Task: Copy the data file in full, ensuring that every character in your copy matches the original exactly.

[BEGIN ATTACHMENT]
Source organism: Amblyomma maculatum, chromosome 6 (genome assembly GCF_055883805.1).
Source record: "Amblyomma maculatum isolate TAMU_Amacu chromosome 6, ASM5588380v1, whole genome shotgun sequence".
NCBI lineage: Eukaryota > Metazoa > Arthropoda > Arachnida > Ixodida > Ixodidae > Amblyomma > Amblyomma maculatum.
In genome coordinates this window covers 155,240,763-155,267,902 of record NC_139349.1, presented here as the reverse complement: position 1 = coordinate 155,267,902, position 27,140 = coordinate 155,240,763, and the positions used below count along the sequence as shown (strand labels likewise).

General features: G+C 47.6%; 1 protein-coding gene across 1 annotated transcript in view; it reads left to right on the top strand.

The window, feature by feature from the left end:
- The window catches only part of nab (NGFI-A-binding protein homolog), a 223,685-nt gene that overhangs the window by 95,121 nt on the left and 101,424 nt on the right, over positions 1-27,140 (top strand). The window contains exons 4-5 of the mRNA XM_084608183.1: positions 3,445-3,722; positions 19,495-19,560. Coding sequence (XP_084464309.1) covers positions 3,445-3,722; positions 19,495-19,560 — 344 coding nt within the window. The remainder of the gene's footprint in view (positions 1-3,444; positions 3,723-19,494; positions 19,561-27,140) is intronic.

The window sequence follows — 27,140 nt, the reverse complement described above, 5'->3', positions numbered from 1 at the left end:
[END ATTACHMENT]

Source organism: Amblyomma maculatum, chromosome 6 (genome assembly GCF_055883805.1).
Source record: "Amblyomma maculatum isolate TAMU_Amacu chromosome 6, ASM5588380v1, whole genome shotgun sequence".
NCBI lineage: Eukaryota > Metazoa > Arthropoda > Arachnida > Ixodida > Ixodidae > Amblyomma > Amblyomma maculatum.
In genome coordinates this window covers 155,240,763-155,267,902 of record NC_139349.1, presented here as the reverse complement: position 1 = coordinate 155,267,902, position 27,140 = coordinate 155,240,763, and the positions used below count along the sequence as shown (strand labels likewise).

General features: G+C 47.6%; 1 protein-coding gene across 1 annotated transcript in view; it reads left to right on the top strand.

The window, feature by feature from the left end:
- The window catches only part of nab (NGFI-A-binding protein homolog), a 223,685-nt gene that overhangs the window by 95,121 nt on the left and 101,424 nt on the right, over positions 1-27,140 (top strand). The window contains exons 4-5 of the mRNA XM_084608183.1: positions 3,445-3,722; positions 19,495-19,560. Coding sequence (XP_084464309.1) covers positions 3,445-3,722; positions 19,495-19,560 — 344 coding nt within the window. The remainder of the gene's footprint in view (positions 1-3,444; positions 3,723-19,494; positions 19,561-27,140) is intronic.

The window sequence follows — 27,140 nt, the reverse complement described above, 5'->3', positions numbered from 1 at the left end: